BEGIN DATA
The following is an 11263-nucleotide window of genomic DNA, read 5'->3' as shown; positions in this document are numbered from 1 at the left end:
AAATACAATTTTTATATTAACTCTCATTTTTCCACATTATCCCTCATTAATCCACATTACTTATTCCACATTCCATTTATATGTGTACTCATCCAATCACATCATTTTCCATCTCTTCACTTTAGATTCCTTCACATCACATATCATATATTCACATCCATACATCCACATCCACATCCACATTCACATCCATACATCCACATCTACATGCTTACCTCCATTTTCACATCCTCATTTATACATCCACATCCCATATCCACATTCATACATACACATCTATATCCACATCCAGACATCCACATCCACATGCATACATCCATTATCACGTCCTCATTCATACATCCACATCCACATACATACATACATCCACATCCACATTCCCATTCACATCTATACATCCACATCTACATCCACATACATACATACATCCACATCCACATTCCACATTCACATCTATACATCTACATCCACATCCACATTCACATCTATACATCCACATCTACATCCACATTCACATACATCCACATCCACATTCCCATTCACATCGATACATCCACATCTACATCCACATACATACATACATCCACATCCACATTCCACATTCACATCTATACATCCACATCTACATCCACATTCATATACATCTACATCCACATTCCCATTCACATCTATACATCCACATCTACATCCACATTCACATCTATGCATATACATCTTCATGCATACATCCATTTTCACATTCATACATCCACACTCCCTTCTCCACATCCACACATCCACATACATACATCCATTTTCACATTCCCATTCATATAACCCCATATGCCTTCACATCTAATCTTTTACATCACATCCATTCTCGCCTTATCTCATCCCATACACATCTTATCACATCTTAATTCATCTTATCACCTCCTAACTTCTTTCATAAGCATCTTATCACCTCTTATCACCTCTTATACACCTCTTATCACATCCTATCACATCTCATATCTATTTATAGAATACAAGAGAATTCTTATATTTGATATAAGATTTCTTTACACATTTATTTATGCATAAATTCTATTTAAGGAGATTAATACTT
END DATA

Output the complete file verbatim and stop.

The following is an 11263-nucleotide window of genomic DNA, read 5'->3' as shown; positions in this document are numbered from 1 at the left end:
AAATACAATTTTTATATTAACTCTCATTTTTCCACATTATCCCTCATTAATCCACATTACTTATTCCACATTCCATTTATATGTGTACTCATCCAATCACATCATTTTCCATCTCTTCACTTTAGATTCCTTCACATCACATATCATATATTCACATCCATACATCCACATCCACATCCACATTCACATCCATACATCCACATCTACATGCTTACCTCCATTTTCACATCCTCATTTATACATCCACATCCCATATCCACATTCATACATACACATCTATATCCACATCCAGACATCCACATCCACATGCATACATCCATTATCACGTCCTCATTCATACATCCACATCCACATACATACATACATCCACATCCACATTCCCATTCACATCTATACATCCACATCTACATCCACATACATACATACATCCACATCCACATTCCACATTCACATCTATACATCTACATCCACATCCACATTCACATCTATACATCCACATCTACATCCACATTCACATACATCCACATCCACATTCCCATTCACATCGATACATCCACATCTACATCCACATACATACATACATCCACATCCACATTCCACATTCACATCTATACATCCACATCTACATCCACATTCATATACATCTACATCCACATTCCCATTCACATCTATACATCCACATCTACATCCACATTCACATCTATGCATATACATCTTCATGCATACATCCATTTTCACATTCATACATCCACACTCCCTTCTCCACATCCACACATCCACATACATACATCCATTTTCACATTCCCATTCATATAACCCCATATGCCTTCACATCTAATCTTTTACATCACATCCATTCTCGCCTTATCTCATCCCATACACATCTTATCACATCTTAATTCATCTTATCACCTCCTAACTTCTTTCATAAGCATCTTATCACCTCTTATCACCTCTTATACACCTCTTATCACATCCTATCACATCTCATATCTATTTATAGAATACAAGAGAATTCTTATATTTGATATAAGATTTCTTTACACATTTATTTATGCATAAATTCTATTTAAGGAGATTAATACTT